… which then draws fire from these terrorists, who were there to steal the dolls:

Now, see, what’s funny about what comes next is that all these armed guys are shooting directly at each other, and the only people they manage to kill are the only people they weren’t aiming at. Which is to say all the kids in the theme park.

Above: We like to think that the french-fry statue is the real culprit here

Oh, and Boll gets shot, too. In the balls.

Above: See, we told you it was funny

Still don’t see the humor in it? Maybe you should watch it for yourself, then:

Again, this is one we’ve hammered on before, when we unilaterally declared it the worst thing Uwe Boll ever filmed. But as time has worn on, we’ve come to realize that – while it’s far from the best thing he’s ever filmed – it’s easily the most memorable. And there’s no Chris Coppola anywhere!

Above: Nope, not here

So, yeah, the House of the Dead movie – if you didn’t already know – is about a bunch of kids who go to an island near Vancouver for a rave sponsored by Sega.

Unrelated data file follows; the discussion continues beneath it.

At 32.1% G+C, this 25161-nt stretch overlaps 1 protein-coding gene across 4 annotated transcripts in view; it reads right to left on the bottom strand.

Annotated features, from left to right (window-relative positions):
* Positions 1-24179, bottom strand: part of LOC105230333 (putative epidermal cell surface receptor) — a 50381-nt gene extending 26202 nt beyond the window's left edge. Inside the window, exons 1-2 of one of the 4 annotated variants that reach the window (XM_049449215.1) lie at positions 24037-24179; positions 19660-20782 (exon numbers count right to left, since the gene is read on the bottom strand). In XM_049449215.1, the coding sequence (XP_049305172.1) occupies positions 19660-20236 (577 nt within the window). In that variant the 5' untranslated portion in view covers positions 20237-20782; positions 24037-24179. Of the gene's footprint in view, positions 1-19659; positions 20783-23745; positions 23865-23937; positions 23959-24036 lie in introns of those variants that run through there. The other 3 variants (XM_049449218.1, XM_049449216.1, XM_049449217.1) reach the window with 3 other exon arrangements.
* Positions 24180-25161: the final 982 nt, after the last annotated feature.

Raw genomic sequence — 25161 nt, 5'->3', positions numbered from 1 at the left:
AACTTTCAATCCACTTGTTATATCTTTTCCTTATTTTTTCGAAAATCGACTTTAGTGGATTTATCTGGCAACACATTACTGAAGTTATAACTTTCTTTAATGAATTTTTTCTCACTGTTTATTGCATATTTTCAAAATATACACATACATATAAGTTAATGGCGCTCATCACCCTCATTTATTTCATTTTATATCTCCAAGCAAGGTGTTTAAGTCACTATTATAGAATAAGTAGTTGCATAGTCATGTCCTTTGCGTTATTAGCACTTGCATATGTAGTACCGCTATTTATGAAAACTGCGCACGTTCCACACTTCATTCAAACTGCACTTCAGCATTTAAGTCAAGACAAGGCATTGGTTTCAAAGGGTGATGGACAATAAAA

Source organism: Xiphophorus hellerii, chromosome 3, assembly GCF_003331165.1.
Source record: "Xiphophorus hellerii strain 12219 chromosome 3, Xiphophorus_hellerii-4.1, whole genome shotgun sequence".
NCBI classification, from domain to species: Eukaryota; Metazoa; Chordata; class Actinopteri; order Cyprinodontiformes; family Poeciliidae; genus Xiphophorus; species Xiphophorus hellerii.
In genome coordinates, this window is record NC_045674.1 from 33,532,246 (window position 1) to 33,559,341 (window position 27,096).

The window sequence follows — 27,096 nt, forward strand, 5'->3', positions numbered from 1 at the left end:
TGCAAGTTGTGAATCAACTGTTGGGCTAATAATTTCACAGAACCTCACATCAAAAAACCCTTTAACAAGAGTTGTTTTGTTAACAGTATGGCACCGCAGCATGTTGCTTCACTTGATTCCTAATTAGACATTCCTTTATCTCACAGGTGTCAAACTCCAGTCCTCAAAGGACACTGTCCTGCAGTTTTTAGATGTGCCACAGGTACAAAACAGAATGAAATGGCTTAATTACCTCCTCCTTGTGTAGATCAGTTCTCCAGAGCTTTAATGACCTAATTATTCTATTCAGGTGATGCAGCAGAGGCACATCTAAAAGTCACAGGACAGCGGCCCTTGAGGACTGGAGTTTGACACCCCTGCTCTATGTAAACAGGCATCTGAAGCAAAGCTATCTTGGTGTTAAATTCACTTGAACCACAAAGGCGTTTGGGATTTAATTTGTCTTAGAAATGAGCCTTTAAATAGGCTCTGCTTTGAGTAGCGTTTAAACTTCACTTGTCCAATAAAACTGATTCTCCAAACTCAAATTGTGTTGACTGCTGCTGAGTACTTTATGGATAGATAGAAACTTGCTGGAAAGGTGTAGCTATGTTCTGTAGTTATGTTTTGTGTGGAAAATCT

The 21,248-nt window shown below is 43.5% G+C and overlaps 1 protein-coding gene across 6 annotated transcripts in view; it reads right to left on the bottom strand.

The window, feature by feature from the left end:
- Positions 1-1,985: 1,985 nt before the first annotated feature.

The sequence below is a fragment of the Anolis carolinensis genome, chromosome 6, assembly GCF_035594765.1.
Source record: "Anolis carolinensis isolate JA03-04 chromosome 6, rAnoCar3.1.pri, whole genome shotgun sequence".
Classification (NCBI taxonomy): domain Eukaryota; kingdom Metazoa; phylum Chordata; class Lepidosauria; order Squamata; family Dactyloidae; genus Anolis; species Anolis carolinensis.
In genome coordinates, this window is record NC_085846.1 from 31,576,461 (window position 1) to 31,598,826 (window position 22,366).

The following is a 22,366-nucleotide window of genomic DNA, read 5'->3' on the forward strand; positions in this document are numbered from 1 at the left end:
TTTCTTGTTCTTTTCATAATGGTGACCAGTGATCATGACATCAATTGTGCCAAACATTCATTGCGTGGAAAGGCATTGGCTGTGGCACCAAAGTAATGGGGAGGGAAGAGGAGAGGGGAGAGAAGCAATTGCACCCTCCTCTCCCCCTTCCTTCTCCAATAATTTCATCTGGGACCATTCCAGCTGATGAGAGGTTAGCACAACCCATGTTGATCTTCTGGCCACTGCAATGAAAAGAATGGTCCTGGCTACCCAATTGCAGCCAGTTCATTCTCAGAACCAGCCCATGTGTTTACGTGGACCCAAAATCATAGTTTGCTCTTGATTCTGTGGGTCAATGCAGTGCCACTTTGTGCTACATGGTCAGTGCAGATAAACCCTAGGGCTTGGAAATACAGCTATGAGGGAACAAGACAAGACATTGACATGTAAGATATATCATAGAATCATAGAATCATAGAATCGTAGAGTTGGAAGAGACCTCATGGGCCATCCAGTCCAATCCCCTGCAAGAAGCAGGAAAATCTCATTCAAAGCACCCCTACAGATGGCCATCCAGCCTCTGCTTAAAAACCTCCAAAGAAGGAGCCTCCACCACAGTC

Above: Actually it’s a pretty tiny rave

All of them are then devoured by zombies, except for a core group of survivors who, after spending the movie cowering in fear, suddenly develop expert firearms proficiency and dive headlong into a series of stupid, Matrix-wannabe combat stunts. Because, you know, that’s what fans expect to see from a zombie movie.

It’s insipid, horrible and irredeemably hokey. What’s worse, it’s long, and it’s only made longer by a sequence in which one of the characters, after watching another character get mauled by zombies, has a fast-forward flashback of the entire scene we just watched.


Oh, and sequences from the House of the Dead games are liberally spliced in, possibly to add “context” and be “total bullshit.”

Above: Actual movie still

We’re tired of talking about this thing now. Just watch it already, provided you’ve got seven minutes and nothing better to do:

Really, you didn’t even need to sit through Resident Evil to know about this one – it was burned into everyone’s mind the second it showed up in the trailers. The idea of someone in the Resident Evil universe delivering a flying kick to a zombie dog’s face is so ridiculous (or at least it was, prior to RE4) that it instantly became the image most readily associated with the movie.

But first, a bit of context: the Resident Evil movie centers around Alice (Milla Jovovich) who’s trying to escape the underground Umbrella lab from the first game along with some friends, several of whom wind up like this: